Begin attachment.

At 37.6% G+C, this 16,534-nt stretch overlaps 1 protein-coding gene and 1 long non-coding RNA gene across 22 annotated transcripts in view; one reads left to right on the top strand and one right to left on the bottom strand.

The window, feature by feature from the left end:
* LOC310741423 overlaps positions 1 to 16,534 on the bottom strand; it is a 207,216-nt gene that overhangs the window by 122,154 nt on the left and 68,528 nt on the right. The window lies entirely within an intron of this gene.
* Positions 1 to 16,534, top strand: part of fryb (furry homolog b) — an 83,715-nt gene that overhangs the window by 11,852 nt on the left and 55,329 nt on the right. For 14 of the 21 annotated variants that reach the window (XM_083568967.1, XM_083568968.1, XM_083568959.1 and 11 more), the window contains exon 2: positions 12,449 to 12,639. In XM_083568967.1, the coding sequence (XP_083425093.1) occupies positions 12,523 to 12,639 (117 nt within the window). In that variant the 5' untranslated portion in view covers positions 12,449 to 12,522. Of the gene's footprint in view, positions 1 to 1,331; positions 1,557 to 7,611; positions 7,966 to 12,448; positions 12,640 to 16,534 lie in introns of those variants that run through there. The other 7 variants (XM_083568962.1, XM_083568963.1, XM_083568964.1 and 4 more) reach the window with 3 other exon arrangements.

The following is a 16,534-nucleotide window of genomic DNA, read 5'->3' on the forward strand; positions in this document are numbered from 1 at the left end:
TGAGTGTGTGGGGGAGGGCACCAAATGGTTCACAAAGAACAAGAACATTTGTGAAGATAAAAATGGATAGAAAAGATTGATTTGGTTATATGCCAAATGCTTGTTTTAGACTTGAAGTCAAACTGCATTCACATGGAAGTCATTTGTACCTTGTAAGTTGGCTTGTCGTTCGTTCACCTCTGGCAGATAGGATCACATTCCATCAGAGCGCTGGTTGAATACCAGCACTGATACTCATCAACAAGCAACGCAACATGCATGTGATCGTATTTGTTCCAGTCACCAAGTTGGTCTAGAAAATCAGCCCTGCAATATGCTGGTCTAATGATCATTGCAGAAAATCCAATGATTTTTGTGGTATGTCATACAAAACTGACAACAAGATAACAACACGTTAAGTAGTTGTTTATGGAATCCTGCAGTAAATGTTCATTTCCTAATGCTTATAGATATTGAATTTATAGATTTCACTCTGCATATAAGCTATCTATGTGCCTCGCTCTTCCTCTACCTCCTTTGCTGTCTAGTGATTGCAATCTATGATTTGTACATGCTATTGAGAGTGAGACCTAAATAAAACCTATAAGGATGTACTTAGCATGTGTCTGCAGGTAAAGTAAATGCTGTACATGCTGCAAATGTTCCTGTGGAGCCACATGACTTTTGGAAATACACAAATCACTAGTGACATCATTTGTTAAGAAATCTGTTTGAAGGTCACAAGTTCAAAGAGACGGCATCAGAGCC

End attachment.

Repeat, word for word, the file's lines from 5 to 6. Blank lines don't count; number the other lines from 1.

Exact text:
The following is a 16,534-nucleotide window of genomic DNA, read 5'->3' on the forward strand; positions in this document are numbered from 1 at the left end:
TGAGTGTGTGGGGGAGGGCACCAAATGGTTCACAAAGAACAAGAACATTTGTGAAGATAAAAATGGATAGAAAAGATTGATTTGGTTATATGCCAAATGCTTGTTTTAGACTTGAAGTCAAACTGCATTCACATGGAAGTCATTTGTACCTTGTAAGTTGGCTTGTCGTTCGTTCACCTCTGGCAGATAGGATCACATTCCATCAGAGCGCTGGTTGAATACCAGCACTGATACTCATCAACAAGCAACGCAACATGCATGTGATCGTATTTGTTCCAGTCACCAAGTTGGTCTAGAAAATCAGCCCTGCAATATGCTGGTCTAATGATCATTGCAGAAAATCCAATGATTTTTGTGGTATGTCATACAAAACTGACAACAAGATAACAACACGTTAAGTAGTTGTTTATGGAATCCTGCAGTAAATGTTCATTTCCTAATGCTTATAGATATTGAATTTATAGATTTCACTCTGCATATAAGCTATCTATGTGCCTCGCTCTTCCTCTACCTCCTTTGCTGTCTAGTGATTGCAATCTATGATTTGTACATGCTATTGAGAGTGAGACCTAAATAAAACCTATAAGGATGTACTTAGCATGTGTCTGCAGGTAAAGTAAATGCTGTACATGCTGCAAATGTTCCTGTGGAGCCACATGACTTTTGGAAATACACAAATCACTAGTGACATCATTTGTTAAGAAATCTGTTTGAAGGTCACAAGTTCAAAGAGACGGCATCAGAGCC